You are strong enough to be your own superhero, but sometimes it’s nice to know that there are people here for you if you need it. “One Call Away,” sung by the heart-throbbing Charlie Puth, reminds us to reach out to people when we need it.
10. “#SundayFunday” by MAGIC!
The boys of pop-reggae group MAGIC! got a bit of backlash when they released the song “Rude,” as the boyfriend asking permission from the father to marry his daughter was seen as gender-normative. However, the boys made up for it in their 2015 release of “#SundayFunday,” a fun, summery tune about making the most out of each day.
9. “Centuries” by Fall Out Boy
For years, Fall Out Boy has been the voice of teen angst, the sound of rebels who want to defy what’s normalized in society. In their song “Centuries,” the desire to be remembered is pronounced, making the ambitious teens feel like their dreams are validated.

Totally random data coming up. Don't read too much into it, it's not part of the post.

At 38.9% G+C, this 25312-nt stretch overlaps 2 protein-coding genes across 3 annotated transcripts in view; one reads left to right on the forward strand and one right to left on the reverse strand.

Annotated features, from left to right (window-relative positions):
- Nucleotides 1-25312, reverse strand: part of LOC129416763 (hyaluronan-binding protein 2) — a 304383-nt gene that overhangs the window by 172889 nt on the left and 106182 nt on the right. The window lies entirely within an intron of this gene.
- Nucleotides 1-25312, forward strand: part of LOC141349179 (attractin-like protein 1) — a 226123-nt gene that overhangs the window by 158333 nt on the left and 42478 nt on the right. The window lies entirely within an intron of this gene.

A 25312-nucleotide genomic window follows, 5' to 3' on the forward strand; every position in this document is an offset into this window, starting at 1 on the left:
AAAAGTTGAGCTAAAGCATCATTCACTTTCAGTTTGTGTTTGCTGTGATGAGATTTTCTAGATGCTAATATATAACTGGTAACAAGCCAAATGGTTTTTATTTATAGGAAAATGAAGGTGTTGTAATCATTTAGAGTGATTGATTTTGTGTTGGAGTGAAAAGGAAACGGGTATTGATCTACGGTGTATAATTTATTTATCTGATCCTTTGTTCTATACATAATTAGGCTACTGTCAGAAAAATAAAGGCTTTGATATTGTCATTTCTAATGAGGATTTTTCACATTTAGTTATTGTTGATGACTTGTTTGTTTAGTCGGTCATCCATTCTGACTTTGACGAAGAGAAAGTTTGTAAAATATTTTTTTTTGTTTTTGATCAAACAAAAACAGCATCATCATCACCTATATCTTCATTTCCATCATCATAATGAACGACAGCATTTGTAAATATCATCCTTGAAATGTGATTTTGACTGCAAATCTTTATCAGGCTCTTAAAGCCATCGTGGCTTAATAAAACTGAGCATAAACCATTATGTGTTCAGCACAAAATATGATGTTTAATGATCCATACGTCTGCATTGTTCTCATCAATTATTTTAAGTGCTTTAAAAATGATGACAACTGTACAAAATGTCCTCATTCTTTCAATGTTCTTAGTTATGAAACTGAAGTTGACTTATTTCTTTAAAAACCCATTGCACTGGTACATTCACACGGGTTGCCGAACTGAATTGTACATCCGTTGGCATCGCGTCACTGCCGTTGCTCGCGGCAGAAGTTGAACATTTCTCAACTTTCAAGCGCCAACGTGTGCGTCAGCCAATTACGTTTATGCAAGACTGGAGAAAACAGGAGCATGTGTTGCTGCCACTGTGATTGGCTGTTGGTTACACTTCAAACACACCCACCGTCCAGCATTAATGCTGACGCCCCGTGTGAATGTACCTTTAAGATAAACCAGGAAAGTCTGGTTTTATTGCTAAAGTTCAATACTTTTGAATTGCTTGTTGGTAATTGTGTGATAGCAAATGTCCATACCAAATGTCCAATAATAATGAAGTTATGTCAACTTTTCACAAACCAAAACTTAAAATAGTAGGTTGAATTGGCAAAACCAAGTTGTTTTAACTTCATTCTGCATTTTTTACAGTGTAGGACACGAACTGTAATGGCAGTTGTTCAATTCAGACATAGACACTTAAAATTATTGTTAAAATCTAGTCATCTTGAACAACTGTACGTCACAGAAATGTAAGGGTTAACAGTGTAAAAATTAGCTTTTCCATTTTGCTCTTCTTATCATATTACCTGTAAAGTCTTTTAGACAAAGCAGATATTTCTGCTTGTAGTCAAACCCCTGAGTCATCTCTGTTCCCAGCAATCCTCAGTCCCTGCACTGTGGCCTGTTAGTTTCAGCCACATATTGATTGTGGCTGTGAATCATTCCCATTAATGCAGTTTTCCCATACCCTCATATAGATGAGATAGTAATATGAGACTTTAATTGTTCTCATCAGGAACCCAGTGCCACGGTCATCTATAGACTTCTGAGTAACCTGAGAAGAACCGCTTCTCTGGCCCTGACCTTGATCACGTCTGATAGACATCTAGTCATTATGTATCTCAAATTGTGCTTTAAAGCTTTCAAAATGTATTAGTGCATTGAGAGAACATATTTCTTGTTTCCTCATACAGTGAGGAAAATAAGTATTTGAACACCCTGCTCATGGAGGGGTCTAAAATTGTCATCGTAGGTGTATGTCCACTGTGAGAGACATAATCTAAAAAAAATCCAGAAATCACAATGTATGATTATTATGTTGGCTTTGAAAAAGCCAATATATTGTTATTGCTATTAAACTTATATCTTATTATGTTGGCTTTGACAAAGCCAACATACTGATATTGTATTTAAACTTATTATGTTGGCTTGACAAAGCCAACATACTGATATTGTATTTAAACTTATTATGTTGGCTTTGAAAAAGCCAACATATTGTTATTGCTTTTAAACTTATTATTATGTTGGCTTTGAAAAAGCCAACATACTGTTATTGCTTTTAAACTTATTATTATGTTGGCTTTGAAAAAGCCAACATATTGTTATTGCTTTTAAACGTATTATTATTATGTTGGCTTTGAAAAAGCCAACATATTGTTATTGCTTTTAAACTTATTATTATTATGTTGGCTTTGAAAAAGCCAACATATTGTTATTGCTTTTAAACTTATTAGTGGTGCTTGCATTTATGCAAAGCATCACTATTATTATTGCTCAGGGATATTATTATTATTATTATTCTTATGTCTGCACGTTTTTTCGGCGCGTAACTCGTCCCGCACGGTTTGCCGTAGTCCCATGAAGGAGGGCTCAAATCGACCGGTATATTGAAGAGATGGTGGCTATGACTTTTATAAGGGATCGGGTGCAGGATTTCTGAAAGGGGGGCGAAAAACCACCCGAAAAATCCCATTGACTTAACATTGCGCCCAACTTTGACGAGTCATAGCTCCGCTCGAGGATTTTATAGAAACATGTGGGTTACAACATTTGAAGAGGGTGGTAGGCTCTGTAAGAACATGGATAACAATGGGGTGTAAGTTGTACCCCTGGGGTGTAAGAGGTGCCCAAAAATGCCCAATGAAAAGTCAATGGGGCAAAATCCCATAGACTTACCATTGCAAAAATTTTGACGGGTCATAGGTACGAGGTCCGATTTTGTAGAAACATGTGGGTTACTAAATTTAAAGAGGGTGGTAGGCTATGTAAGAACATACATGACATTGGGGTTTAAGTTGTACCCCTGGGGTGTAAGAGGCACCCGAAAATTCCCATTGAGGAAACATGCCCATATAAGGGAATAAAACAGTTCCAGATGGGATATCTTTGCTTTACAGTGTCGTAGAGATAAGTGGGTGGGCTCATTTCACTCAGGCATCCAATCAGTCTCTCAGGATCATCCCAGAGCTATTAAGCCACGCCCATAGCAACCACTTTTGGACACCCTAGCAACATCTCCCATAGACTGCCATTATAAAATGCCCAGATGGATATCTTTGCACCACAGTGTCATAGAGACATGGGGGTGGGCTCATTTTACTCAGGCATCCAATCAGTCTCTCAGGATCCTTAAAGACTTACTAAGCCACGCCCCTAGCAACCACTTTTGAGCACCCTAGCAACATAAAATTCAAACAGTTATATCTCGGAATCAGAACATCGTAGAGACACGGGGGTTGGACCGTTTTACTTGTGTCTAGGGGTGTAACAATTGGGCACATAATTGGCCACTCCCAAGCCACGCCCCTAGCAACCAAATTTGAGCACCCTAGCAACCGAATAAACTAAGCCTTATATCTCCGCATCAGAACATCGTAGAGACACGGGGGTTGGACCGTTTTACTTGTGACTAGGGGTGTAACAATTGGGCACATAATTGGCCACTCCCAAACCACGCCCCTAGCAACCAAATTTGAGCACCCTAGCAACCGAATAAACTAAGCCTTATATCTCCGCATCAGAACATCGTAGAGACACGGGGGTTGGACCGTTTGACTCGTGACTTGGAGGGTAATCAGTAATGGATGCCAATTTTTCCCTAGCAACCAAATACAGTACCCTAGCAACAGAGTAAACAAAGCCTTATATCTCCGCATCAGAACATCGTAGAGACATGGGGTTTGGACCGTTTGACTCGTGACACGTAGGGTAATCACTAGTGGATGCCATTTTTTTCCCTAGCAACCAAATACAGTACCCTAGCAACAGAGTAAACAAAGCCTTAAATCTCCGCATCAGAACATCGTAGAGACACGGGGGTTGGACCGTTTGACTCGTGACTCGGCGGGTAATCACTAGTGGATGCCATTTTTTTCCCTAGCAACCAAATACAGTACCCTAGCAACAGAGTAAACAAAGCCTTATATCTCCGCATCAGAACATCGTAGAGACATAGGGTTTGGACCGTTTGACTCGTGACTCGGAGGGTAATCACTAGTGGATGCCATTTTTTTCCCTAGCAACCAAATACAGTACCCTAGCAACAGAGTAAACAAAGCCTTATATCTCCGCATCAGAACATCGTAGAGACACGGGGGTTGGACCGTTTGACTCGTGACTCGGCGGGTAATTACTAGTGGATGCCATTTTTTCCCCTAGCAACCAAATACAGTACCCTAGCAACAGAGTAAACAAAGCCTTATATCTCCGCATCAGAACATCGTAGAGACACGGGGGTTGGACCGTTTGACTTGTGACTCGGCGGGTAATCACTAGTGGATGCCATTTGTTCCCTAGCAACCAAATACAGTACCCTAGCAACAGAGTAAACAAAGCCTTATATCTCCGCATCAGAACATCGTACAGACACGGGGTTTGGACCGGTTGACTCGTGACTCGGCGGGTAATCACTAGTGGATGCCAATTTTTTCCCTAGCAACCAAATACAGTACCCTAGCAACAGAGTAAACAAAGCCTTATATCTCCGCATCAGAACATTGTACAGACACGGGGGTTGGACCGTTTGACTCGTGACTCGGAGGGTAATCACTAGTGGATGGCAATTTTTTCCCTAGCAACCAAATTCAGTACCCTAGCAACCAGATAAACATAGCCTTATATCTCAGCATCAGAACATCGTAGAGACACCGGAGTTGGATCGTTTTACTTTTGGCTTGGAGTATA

8. “Watch Me (Whip/Nae Nae)” by Silento
Whether you like the song or not, it caught worldwide attention…without having sexist lyrics or old fashioned gender standards within its lyrics. You go Glen Coco.
7. “Better When I’m Dancing” by Meghan Trainor
Speaking of dancing, Meghan Trainor’s “Better When I’m Dancing” tune is the newest toe-tapping beat to feel empowered. It’s a feel good song, without the underlying meaning of gender inequality. Woo!
6. “Hey Everybody” by 5 Seconds of Summer
Boybands did not see their death after the 1990s, as pop-punk group 5 Seconds of Summer released their epic song “Hey Everybody!” If you danced to this song while getting ready for class, don’t worry. We won’t judge you.
5. “Hello” by Adele